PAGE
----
Chris Hawke of the Hutong Yellow Weasels put it another way: "I noticed some of the bigger bands refuse to play gigs unless smoking is banned that night," he said. "One of the main reasons I’d like to become more famous is so the Hutong Yellow Weasels can do the same."
Chandler Jurinka, who runs the Slow Boat Brewery Taproom, hasn’t allowed smoking since it opened two and a half years ago, and says the policy has been a blessing for both customers and staff.
"Our Taproom is fairly small so [permitting smoking]was never up for consideration," he said. "Smokers don’t really mind, and from the beginning we had folks bringing their kids. Our non-smoking staff are also very appreciative they aren’t forced to breathe other people’s smoke during their shifts."
Tube Station Pizza will be eliminating their designated smoking areas in all branches of their restaurants come June 1.
"We won’t be putting ashtrays on the tables and will replace our Designated Smoking Area signs with No Smoking signs," said Marketing Manager Victoria Yang. "If customers insist on smoking, we will politely ask them to go outside."
While most welcomed the new restrictions, some remain concerned about selective enforcement of the ban.
Joshua Lally, who runs Sugar Shack and Lush in Wudaokou, permits smoking only in the evenings at his student-centric bars.
"I’d love to go full non-smoking, but it would put us at a competitive disadvantage if we were the only ones that complied," he said. "If [the authorities]are serious, we will follow, but if there’s little enforcement, our customers will just go elsewhere to hang out where they can smoke."
In addition to a complete indoor ban, some outdoor areas will be non-smoking after June 1 as well, such as:
– Youth activities facilities such as playgrounds;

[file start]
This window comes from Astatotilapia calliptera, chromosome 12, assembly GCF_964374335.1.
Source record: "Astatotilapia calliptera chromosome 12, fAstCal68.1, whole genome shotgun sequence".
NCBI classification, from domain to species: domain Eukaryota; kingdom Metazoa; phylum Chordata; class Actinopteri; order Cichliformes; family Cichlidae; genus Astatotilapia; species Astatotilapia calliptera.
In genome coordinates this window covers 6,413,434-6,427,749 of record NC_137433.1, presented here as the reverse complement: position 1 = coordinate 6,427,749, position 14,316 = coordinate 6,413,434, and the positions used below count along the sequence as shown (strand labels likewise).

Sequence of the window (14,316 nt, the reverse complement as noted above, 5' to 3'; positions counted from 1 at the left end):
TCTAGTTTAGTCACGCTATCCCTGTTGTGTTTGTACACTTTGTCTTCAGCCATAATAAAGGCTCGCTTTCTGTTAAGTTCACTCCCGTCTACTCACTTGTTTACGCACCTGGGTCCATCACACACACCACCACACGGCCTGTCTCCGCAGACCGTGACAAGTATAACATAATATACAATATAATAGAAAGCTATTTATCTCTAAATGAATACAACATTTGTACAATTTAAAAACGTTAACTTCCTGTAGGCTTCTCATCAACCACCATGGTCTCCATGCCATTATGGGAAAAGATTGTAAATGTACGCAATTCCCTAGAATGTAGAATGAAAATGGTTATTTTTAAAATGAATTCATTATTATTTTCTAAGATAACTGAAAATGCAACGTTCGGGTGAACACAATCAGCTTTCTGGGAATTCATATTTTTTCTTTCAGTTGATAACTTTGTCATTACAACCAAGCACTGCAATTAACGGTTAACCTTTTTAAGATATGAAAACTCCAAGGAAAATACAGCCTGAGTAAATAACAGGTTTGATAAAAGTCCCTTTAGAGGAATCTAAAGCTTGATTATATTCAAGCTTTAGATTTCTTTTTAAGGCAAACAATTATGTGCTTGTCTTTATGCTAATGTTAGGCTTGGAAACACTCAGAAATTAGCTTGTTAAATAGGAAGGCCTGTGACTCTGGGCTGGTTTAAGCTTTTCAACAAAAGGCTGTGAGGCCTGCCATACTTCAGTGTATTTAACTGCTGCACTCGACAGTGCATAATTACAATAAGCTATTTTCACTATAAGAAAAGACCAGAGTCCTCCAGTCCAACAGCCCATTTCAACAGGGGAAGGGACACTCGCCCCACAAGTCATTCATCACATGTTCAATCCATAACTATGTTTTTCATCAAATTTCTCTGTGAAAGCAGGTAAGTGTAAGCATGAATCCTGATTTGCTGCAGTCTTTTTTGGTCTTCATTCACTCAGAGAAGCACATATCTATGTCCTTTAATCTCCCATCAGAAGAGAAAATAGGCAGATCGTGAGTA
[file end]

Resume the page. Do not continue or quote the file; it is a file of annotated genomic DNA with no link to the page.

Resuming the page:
– Sporting fields;
– Areas with cultural relics such as the Forbidden City;
– Designated waiting areas like lines for buses;
– Temporary large-scale outdoor activity areas;
– Outside maternity clinics and childrens’ hospitals.
While Beijing has attempted (and failed) to institute smoking restrictions in the past, this time the city seems a few degrees more serious. Venues face fines of up to RMB 10,000 allowing smoking, while smokers themselves will be subject to fines of up to RMB 200.
Beijing residents also have become more sensitive to the issue of air quality in recent years due to public uproar over hideously awful outdoor air quality measurements which are now regularly reported by the city government.
The city’s official anti-smoking campaign has leveraged this newfound sensitivity to air quality by pointing out that indoor smoking is far worse in terms of PM 2.5 than even the most hideous bad air day in the city.
While the city has pledged enforcement and regular checks, they are also encouraging social media users to join in a grass-roots attempt to help them stamp out indoor smoking. You can do your part if you are a user of WeChat, by adding the "No Smoking Beijing" WeChat account and reporting violations of the policy.
To add the account, use WeChat to search either "无烟北京" or the pinyin "wuyanbeijing".
Once you’ve followed the account, you can report smoking violations by going to the third option on the menu bar at the bottom "控烟行动" (marked as 1 below) then choose "我要举报" (marked as 2) from the pop-up menu:
Once you’ve done that, you can type a message in the field, upload pictures and add the address where you spotted the violation.
This post first appeared on thebeijinger.com on May 22, 2015.
Photos: No Smoking Beijing